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Re: book for C beginners

 
 
sandeep
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      06-26-2010
Antonio Macchi writes:
> Hi
> I'm searching for a book for absolute beginners possibly with a lot of
> suggested exercises (I have no much fantasy to invent on my own)
>
> tanks a lot


K&R is the definitive text book of course, but VERY tough for absolute
beginners (pretty tough for experts!).

I would recommend "Teach yourself C" by H. Schildt - sadly out of print
but you can find 2nd hand copies easily. It is very clear and easy to
understand for beginners. There are lots of exercises and they all have
source code at the back - very helpful.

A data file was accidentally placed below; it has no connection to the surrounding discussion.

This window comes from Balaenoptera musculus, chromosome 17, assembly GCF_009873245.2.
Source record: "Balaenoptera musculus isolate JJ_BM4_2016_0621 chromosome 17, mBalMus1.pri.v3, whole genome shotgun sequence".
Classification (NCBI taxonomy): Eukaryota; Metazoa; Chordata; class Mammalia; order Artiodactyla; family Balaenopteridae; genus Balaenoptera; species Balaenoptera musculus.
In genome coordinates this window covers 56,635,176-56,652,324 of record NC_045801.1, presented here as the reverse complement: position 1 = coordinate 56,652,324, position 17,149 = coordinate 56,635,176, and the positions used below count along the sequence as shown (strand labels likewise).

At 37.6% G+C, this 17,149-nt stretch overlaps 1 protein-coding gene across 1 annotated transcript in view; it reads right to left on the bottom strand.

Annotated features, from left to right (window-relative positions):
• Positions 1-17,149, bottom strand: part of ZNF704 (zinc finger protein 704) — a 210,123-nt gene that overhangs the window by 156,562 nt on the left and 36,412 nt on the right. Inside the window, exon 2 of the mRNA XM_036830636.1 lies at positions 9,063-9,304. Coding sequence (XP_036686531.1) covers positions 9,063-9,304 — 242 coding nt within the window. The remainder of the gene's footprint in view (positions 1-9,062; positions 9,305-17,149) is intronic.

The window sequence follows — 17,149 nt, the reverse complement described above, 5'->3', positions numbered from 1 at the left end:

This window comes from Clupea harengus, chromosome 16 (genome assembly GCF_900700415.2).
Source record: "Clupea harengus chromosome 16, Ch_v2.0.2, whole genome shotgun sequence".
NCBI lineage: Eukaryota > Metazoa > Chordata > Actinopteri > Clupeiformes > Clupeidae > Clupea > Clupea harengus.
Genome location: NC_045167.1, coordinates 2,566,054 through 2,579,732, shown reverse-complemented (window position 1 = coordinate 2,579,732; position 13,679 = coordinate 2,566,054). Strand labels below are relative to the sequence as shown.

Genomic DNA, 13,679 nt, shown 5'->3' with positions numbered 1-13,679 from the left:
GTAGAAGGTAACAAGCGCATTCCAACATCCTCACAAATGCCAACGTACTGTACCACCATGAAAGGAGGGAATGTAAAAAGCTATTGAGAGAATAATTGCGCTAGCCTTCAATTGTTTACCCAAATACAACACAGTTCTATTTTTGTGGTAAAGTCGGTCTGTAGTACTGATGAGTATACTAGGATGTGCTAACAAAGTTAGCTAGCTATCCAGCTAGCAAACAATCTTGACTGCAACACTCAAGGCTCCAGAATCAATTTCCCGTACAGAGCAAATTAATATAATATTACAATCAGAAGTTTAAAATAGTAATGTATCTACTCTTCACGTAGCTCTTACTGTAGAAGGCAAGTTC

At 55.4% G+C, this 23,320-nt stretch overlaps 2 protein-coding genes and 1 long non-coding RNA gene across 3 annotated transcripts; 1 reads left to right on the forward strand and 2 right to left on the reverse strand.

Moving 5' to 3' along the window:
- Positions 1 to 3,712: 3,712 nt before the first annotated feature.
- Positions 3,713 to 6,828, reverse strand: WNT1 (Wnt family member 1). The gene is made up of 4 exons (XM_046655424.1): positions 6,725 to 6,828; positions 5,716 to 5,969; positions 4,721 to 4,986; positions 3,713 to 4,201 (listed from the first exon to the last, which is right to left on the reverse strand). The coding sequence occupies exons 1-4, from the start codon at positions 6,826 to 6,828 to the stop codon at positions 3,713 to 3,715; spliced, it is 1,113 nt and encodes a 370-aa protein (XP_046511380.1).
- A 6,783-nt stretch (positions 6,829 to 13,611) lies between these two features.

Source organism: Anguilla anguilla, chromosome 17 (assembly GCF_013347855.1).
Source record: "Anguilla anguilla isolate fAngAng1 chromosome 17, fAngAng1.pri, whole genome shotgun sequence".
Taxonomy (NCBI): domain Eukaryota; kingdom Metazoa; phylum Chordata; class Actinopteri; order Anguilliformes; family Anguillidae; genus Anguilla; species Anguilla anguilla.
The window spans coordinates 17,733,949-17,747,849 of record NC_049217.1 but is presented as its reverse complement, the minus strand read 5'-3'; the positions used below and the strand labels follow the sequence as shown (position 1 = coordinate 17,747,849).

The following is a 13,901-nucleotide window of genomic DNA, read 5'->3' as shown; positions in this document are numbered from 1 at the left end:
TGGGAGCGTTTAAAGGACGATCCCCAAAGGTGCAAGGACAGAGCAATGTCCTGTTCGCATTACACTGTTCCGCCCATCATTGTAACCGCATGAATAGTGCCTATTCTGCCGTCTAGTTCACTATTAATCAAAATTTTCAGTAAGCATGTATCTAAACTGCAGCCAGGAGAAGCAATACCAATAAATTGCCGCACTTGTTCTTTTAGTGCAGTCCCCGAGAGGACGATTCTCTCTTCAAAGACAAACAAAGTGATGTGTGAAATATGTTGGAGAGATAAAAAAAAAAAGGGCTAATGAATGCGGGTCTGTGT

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Herbert Rosenau
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      06-27-2010
On Sat, 26 Jun 2010 20:56:41 UTC, sandeep <(E-Mail Removed)> wrote:

> Antonio Macchi writes:
> > Hi
> > I'm searching for a book for absolute beginners possibly with a lot of
> > suggested exercises (I have no much fantasy to invent on my own)
> >
> > tanks a lot

>
> K&R is the definitive text book of course, but VERY tough for absolute
> beginners (pretty tough for experts!).
>
> I would recommend "Teach yourself C" by H. Schildt - sadly out of print
> but you can find 2nd hand copies easily. It is very clear and easy to
> understand for beginners. There are lots of exercises and they all have
> source code at the back - very helpful.


I would strictly avoid anything that comes from Herbert Schildt
because that guy is known as NOT to understund C in any case.

--
Tschau/Bye
Herbert

Visit http://www.ecomstation.de the home of german eComStation
eComStation 2.0 ist da!
 
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sandeep
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      06-27-2010
Richard Heathfield writes:
> sandeep wrote:
>> Antonio Macchi writes:
>>> Hi